30 Days of Musical Blackness With VSB, Day 28: SWV 'When U Cry'

Illustration for article titled 30 Days of Musical Blackness With VSB, Day 28: SWV When U Cry
Photo: RCA

I’m a well documented SWV fan. But since I’m feeling generous, allow me to document this again. From a piece I wrote called “An Ode to SWV” in February of 2016:

I love SWV.

Since 1992, they have been my favorite girl group. For me, all of their songs seem rooted in fun and good energy. While Mary J. Blige has used her music to showcase her struggles, I have no clue what struggles SWV are going through via their music. And that’s OK for me. When I need to feel better, I listen to SWV. It’s been that way since the ’90s, and it’s that way in 2016. When I think of the ’90s, they are one of the first groups I think of because their early sound was so representative of what we think of when talking about the decade that moved the needle when it comes to black culture and influence.

I’m glad that some 24 years later, Coko, Taj and Lelee are still making music and living their lives. I watched their show on WEtv sporadically; all I wanted to know was that they were still singing. I’ve seen them live in recent years, and that also made me a happy camper.

I don’t feel that SWV gets all the credit they deserve for making such great music, but the truth is, they may have mattered so much more to me that I feel as if everybody should recognize and respect everything they’ve done. I’d love for their latest album to go diamond, just because I love them that much.

But no matter what, SWV will long be one of my absolute favorite groups. I’ll “still” be “right here.”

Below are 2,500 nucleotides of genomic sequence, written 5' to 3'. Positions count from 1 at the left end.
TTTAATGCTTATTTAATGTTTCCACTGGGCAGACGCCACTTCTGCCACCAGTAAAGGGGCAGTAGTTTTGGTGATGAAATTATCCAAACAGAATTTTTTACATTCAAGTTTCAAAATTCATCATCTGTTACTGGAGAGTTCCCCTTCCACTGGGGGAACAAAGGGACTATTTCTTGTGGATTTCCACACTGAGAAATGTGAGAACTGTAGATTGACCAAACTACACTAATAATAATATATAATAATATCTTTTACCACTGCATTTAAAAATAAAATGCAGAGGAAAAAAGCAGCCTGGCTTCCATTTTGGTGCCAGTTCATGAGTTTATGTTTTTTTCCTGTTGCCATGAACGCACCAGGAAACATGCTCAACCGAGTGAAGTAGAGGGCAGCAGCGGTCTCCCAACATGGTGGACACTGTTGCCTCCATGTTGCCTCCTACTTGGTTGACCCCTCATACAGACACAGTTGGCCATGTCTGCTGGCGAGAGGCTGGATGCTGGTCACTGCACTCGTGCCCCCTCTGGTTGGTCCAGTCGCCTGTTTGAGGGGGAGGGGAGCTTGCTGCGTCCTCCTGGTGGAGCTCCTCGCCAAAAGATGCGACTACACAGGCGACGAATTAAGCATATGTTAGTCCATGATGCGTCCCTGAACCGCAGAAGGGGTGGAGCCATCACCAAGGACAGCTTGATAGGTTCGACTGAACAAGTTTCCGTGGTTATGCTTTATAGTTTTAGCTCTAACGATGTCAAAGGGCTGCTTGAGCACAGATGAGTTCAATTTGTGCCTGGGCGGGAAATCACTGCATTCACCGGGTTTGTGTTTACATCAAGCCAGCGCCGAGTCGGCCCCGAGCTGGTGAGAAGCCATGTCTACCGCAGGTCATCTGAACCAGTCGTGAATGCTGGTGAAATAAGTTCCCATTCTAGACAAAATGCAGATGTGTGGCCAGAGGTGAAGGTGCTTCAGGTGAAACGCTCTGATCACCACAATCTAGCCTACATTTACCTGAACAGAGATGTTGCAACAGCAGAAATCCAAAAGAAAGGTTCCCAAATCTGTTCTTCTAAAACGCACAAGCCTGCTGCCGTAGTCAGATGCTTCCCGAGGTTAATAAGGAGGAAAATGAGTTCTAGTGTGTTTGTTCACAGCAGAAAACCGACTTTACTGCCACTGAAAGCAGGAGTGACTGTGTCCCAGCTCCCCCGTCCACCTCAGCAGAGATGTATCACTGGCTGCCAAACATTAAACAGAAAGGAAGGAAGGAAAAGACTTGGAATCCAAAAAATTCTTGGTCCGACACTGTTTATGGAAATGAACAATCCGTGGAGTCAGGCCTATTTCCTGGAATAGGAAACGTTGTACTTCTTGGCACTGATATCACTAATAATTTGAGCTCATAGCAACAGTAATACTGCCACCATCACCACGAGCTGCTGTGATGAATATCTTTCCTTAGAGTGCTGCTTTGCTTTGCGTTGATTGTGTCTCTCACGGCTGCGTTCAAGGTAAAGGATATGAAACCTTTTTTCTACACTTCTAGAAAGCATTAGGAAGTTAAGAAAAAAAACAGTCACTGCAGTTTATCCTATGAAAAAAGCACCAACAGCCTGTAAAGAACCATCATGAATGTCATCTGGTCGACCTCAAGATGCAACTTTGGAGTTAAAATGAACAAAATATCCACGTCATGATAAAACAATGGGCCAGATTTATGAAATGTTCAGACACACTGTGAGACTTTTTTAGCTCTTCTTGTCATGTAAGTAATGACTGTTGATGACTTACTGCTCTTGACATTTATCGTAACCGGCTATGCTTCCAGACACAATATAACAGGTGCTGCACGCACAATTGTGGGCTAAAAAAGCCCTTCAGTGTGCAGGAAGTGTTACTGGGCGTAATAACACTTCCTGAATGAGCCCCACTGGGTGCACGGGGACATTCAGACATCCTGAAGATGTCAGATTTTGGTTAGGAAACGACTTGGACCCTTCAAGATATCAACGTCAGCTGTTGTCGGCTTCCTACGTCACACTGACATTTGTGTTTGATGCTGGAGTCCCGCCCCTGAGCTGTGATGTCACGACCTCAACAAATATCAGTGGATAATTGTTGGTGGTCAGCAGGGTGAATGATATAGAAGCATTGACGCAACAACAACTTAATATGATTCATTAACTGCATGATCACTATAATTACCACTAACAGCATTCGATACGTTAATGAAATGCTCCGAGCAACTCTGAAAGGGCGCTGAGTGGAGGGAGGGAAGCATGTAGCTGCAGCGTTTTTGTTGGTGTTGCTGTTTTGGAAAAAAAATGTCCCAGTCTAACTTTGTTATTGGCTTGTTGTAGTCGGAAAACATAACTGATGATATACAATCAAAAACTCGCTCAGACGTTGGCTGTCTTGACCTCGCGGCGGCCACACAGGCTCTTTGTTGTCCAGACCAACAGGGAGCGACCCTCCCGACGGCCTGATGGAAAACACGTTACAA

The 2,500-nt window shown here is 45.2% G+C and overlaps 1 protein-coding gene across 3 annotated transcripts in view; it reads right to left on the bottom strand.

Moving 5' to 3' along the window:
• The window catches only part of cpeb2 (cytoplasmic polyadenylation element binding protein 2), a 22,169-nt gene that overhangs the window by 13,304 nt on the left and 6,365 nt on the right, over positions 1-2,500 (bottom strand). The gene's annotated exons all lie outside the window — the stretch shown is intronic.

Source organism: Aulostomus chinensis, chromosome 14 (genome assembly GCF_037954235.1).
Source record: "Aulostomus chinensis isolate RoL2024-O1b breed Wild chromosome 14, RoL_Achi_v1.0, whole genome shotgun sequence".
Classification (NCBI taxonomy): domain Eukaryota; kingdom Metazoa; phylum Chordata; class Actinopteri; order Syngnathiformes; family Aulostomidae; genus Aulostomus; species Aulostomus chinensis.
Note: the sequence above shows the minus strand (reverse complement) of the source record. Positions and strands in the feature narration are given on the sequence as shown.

I felt that way three years ago and I still feel it with my whole heart in 2019. There’s no way I could highlight my favorites in black music and not mention SWV somewhere. So today, it brings me much delight to share with you one of my absolute favorite SWV songs of forever-ever: “When U Cry,” from their 1997 album, Release Some Tension. It was far from their favorite project and would lead to their eventual 15-year hiatus between albums. Based on their Unsung episode, it turns out they hated the feature-heavy, hip-hop feel of the album (8 of the album’s 12 songs feature rappers) and had some creative differences amongst the group. But there are some gems on this album. It features the hits “Rain,” “Somebody,” “Can We” and “Lose My Cool,” but the true gem is “When U Cry.”

SWV “When U Cry” (1997)

Over what is basically a loop of a portion of the Tyrone Davis song “In The Mood,” (the same sample used for MC Eiht’s “All For The Money”), Coko, Taj and Lelee do what they do best: Sound awesome. Their harmonies are the stuff of legend (fight me, bro) and Coko’s voice is damn near perfection. No lie, there was a time when I listened to this song on repeat for hours on end, for days in a row. It’s that real to me.


SWV can do no wrong in my book. I listen to all of their releases still, which is a pun because their last album is called Still. And I will do so if they release any new material. SWV never makes me cry, because if they did, I’d just die. Do you see what I did there? You do?

I’ll see myself out.

Panama Jackson is the Senior Editor of Very Smart Brothas. He's pretty fly for a light guy. You can find him at your mama's mama's house drinking all her brown liquors.

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I didn’t know about the drama behind the project. That said, knowing their background and how the album sounded, it makes sense. They mailed that album in, and it showed.

Besides, MC Eiht did a better job with that sample.  Fight me bro.